City at 'pivotal point' near Snoqualmie shuns increasing truck parking

By Tyson Fisher, Land Line staff writer | 1/21/2016

Despite pleas from truckers and a congressional mandate in the form of Jason’s Law to address truck parking shortages, local governments are becoming resistant to the idea.

One city in Washington State will hold a public hearing on Jan. 28 over a proposal that will stifle any further accommodations for truckers, potentially exacerbating a dangerously low level of available parking, according to the wife of one area trucker.

North Bend, Wash., will hold a public hearing on a proposal to amend two parts of North Bend Municipal Code that address “commercial truck center/service areas.” The proposal will prohibit any new commercial truck centers/service areas from entering the city.

According to the proposal, a commercial truck center/service area is defined as “a commercial facility which provides refueling, rest area, day or overnight truck parking, food, truck maintenance services and other services for the commercial freight and truck industry and associated drivers.”

If the amendment passes, any expansions to the lone truck stop in the county – known as Truck Town – will be prohibited. A Washington State Department of Transportation spokesperson confirmed that Truck Town is a TravelCenters of America location.

The TravelCenters of America location in North Bend is the only commercial truck travel center in King County, leaving truckers to find themselves in a precarious position when the mountain pass is closed because of inclement weather or crashes.

Joyce Hibma, the wife of a trucker in North Bend, expressed concern for truckers when the Mountain Pass shuts down. According to Hibma, “No Truck Parking” signs are displayed throughout the town, leaving the truckers nowhere to go for provisions or park while waiting for the pass to open.

“This year I have witnessed trucks lined up by the hundreds along Interstate 90 between North Bend, Wash., and Issaquah, Wash., because they have no other place to go,” Hibma told Land Line. “It infuriates me, but I have no idea what I can do about it.”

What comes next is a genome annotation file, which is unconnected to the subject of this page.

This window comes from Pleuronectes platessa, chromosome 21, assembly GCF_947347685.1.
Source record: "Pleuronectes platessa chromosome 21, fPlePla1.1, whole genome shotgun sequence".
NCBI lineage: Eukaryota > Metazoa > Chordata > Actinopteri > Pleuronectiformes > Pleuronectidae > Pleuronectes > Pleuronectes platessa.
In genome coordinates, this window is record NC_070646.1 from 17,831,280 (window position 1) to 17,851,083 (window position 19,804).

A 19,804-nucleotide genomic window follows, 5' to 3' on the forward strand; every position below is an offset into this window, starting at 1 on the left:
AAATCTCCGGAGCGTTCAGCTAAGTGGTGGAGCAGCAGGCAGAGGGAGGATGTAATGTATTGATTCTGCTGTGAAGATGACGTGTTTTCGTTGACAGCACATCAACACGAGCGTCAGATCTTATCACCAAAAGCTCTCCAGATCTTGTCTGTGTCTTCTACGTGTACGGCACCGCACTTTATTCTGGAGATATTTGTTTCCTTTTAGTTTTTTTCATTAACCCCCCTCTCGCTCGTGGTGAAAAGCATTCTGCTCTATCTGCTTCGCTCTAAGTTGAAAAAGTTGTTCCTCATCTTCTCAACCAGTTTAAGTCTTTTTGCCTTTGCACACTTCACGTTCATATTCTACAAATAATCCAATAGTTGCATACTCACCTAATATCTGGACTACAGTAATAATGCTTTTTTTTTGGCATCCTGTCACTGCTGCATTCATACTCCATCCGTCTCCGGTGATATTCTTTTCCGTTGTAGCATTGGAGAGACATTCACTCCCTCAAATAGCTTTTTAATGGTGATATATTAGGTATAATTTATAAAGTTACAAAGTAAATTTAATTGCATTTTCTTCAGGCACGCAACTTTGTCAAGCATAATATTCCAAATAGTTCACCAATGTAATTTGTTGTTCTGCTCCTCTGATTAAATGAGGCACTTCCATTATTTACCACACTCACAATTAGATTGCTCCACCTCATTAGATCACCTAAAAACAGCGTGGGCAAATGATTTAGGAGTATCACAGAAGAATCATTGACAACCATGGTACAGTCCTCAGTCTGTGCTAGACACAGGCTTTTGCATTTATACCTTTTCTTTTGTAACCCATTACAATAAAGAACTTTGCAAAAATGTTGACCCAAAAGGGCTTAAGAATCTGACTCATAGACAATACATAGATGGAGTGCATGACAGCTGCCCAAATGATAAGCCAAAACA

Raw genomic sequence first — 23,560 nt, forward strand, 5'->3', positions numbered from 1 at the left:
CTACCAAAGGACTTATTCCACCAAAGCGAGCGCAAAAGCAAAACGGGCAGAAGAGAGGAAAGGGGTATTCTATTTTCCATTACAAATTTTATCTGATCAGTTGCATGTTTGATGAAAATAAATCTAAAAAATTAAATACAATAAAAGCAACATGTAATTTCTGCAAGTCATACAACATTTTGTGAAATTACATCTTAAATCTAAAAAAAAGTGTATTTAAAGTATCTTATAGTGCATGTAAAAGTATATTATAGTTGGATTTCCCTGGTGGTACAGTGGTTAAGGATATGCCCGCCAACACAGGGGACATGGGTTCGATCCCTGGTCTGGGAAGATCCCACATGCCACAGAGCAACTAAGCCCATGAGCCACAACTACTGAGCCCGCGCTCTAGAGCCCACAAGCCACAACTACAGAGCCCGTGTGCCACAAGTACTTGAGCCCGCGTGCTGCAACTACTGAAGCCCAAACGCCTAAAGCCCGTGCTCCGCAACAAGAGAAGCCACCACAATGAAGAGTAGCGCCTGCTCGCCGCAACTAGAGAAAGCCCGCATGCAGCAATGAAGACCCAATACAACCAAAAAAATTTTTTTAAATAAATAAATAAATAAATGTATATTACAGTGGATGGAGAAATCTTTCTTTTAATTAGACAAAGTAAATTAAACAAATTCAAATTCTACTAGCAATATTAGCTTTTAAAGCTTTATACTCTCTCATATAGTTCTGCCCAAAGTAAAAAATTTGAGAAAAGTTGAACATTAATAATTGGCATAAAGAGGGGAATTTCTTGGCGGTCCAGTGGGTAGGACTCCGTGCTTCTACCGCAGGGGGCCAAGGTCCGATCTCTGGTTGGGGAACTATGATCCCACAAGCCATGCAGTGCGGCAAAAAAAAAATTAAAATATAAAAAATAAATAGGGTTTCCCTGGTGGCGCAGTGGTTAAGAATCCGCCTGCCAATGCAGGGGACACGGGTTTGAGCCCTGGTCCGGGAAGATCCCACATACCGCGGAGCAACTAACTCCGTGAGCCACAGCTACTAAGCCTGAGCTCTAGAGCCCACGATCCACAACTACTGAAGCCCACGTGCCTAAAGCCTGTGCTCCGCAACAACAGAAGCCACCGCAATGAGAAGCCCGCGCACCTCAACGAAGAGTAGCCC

Hibma said that Snoqualmie Pass, approximately 30 minutes east of North Bend on I-90, will shut down anywhere from two to four hours for avalanche control. In some instances, the closure can last an entire day. According to Hibma, it is not uncommon for shutdowns to occur three to four times a week. When travelling along I-90, North Bend is a pivotal point on the map when closures occur.

As of press time, I-90 is closed from milepost 34 near North Bend to milepost 106 near Ellensburg due to avalanche danger, according to the Washington State Department of Transportation. Both eastbound and westbound lanes are shut down.

“We are the last place for refuge for anyone if they are going to head over the pass,” Hibma said. “When trucks get to North Bend, they put the gate down and no one can go any further. You’re literally sitting in Truck Town.”

But with North Bend proposing a halt to future developments for truck parking, truckers may find Truck Town to be at full capacity. Hibma pointed out that the only recourse for truckers at that point is to backtrack on Washington State Route 18 to the next truck stop in Federal Way, Wash., which is approximately one hour away.

Not only can a detour cut down on a trucker’s bottom line, but it can also be illegal. With few parking spaces available in North Bend, truck drivers running out of time under hours-of-service regulations may find themselves between a rock and a hard place.

Hibma is not alone in her frustration. She pointed out that many people want to see some change, but no one knows how. Hibma has attempted to persuade the city to be more accommodating to trucks but said she has gotten nowhere. At one city council meeting, the response to her concerns over truck parking left her in shock.

“They actually told me that the trucks using the I-90 corridor do not serve our town,” Hibma said.

North Bend’s public hearing on the proposed amendments is scheduled for 7 p.m. on Jan. 28 at the City Hall Conference Room located at 211 Main Avenue North. Written comments will be accepted up until 4:30 p.m. on that day. Comments can be emailed to Gina Estep of the Community and Economic Development Department at

The city of North Bend could not be reached for comment.

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